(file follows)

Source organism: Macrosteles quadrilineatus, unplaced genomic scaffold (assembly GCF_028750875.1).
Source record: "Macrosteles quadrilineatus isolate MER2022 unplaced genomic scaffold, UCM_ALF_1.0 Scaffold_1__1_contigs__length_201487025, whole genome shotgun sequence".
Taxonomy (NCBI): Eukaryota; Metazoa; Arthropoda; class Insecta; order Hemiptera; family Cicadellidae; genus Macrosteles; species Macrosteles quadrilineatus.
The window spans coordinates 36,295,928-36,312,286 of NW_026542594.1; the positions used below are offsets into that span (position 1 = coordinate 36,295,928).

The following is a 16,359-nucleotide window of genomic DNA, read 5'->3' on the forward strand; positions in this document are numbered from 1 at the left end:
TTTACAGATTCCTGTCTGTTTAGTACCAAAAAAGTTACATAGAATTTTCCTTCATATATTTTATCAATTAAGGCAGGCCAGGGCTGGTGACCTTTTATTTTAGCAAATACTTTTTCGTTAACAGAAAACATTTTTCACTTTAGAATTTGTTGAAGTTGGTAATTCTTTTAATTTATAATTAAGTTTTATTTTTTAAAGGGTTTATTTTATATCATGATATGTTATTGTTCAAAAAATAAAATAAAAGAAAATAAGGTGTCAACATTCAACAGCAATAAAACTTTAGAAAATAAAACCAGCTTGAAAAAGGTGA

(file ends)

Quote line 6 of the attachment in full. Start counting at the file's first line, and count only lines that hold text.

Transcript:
TTTACAGATTCCTGTCTGTTTAGTACCAAAAAAGTTACATAGAATTTTCCTTCATATATTTTATCAATTAAGGCAGGCCAGGGCTGGTGACCTTTTATTTTAGCAAATACTTTTTCGTTAACAGAAAACATTTTTCACTTTAGAATTTGTTGAAGTTGGTAATTCTTTTAATTTATAATTAAGTTTTATTTTTTAAAGGGTTTATTTTATATCATGATATGTTATTGTTCAAAAAATAAAATAAAAGAAAATAAGGTGTCAACATTCAACAGCAATAAAACTTTAGAAAATAAAACCAGCTTGAAAAAGGTGA